Women are living longer, but often don’t have enough money for those extra years.
A new study from the National Institute on Retirement Security in Washington, D.C., found that women have substantially less income in retirement than men. Women were 80 percent more likely than men to be impoverished at age 65 and older.
Why are women behind, and more importantly, what should they do about it?
Among the reasons: Women earn 79 cents for each $1 a man makes. They work 12 years fewer than men, mostly to raise kids or care for aging parents.
To bridge the gap:
- Be aggressive
Surveys show many women feel underpaid. Ask for a raise. Also be prepared to switch careers if needed.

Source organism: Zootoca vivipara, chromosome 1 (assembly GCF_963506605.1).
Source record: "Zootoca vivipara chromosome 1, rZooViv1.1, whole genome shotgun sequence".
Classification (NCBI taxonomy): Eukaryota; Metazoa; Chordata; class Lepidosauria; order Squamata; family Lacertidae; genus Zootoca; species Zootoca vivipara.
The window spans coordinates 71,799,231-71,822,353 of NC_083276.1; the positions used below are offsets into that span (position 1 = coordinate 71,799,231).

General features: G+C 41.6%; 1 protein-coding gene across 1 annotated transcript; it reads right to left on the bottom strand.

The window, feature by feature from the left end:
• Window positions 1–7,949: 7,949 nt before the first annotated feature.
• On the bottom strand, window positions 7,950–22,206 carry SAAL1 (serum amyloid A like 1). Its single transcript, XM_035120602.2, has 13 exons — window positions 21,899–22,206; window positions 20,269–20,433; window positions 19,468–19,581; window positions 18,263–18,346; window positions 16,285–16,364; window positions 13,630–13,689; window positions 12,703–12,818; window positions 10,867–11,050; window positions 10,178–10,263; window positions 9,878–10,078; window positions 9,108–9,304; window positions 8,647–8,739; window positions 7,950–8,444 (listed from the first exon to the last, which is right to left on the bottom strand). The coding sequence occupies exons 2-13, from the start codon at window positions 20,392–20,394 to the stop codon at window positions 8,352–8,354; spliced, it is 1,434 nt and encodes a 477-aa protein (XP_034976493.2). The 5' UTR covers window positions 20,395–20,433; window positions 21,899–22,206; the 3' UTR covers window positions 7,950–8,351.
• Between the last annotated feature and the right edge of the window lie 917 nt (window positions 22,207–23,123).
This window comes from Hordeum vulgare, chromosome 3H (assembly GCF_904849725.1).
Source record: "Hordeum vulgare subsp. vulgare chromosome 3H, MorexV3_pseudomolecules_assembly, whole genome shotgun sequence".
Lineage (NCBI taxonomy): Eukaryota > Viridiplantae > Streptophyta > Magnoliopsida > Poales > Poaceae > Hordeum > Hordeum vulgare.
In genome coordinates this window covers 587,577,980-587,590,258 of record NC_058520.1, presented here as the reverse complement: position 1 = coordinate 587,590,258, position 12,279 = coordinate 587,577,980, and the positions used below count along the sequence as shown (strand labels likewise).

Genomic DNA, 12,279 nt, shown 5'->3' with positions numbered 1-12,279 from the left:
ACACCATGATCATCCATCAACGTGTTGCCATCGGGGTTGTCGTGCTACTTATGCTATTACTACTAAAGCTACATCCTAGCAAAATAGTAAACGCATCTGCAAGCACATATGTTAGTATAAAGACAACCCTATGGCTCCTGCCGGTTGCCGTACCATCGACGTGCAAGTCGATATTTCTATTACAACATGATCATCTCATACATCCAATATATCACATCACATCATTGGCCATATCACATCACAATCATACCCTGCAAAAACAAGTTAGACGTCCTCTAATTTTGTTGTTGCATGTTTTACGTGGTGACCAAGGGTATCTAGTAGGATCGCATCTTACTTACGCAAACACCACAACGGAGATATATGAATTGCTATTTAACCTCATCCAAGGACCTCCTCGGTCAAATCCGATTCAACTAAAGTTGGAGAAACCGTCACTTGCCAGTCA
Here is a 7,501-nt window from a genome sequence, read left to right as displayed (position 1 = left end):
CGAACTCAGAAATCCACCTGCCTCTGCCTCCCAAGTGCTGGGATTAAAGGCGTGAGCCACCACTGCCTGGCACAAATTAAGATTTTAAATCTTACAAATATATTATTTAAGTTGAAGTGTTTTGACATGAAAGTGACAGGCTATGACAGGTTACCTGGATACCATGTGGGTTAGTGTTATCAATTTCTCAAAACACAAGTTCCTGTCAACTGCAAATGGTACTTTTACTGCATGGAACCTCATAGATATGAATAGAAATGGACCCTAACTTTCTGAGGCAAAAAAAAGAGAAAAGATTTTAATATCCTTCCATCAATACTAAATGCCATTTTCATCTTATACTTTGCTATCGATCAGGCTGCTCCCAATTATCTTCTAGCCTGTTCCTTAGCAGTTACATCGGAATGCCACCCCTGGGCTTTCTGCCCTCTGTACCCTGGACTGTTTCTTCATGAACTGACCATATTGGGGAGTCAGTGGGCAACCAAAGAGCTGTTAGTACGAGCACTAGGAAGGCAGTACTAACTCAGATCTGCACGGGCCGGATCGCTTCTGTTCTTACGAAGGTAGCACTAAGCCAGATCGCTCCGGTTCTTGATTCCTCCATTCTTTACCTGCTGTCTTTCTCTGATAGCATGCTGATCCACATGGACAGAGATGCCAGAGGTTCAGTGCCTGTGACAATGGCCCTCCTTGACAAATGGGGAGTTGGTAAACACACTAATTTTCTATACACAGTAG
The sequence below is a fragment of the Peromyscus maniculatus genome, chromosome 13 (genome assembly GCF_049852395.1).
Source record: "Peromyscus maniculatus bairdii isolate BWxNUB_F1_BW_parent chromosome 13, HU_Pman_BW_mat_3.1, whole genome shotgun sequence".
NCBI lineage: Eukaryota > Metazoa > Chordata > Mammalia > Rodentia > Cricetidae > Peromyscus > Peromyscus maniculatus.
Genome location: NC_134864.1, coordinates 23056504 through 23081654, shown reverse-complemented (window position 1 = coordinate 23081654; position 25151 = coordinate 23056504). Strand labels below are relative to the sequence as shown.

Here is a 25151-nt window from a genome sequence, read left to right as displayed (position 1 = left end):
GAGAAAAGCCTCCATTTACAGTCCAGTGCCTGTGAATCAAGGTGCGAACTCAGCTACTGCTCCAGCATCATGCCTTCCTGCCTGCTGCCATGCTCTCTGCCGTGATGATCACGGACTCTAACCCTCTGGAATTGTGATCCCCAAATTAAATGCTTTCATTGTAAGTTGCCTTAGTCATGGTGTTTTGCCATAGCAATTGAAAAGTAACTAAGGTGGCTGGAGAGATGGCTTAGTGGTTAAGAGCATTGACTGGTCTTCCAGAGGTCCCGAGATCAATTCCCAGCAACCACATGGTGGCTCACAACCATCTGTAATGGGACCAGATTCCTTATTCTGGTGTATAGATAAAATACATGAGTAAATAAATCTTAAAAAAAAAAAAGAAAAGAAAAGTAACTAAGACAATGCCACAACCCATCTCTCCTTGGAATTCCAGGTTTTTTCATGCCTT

- Put retirement first
“A bleeding heart can be murder on a budget. Don’t dip into retirement savings for a child’s education,” says Roger Cowen of Cowen Tax Advisory Group in Hartford, Connecticut.
- Don’t wait to pay down debt before saving
“You don’t have to pay down debt before increasing the amount you save,” says Pamela Yellen, author of “The Bank of Yourself Revolution.” “A woman in her 50s was paying $600-$800 a month more than the minimum on credit cards. By cutting back to the minimum and putting the difference into savings, she could have a nest egg worth about $50,000 more than she otherwise would.”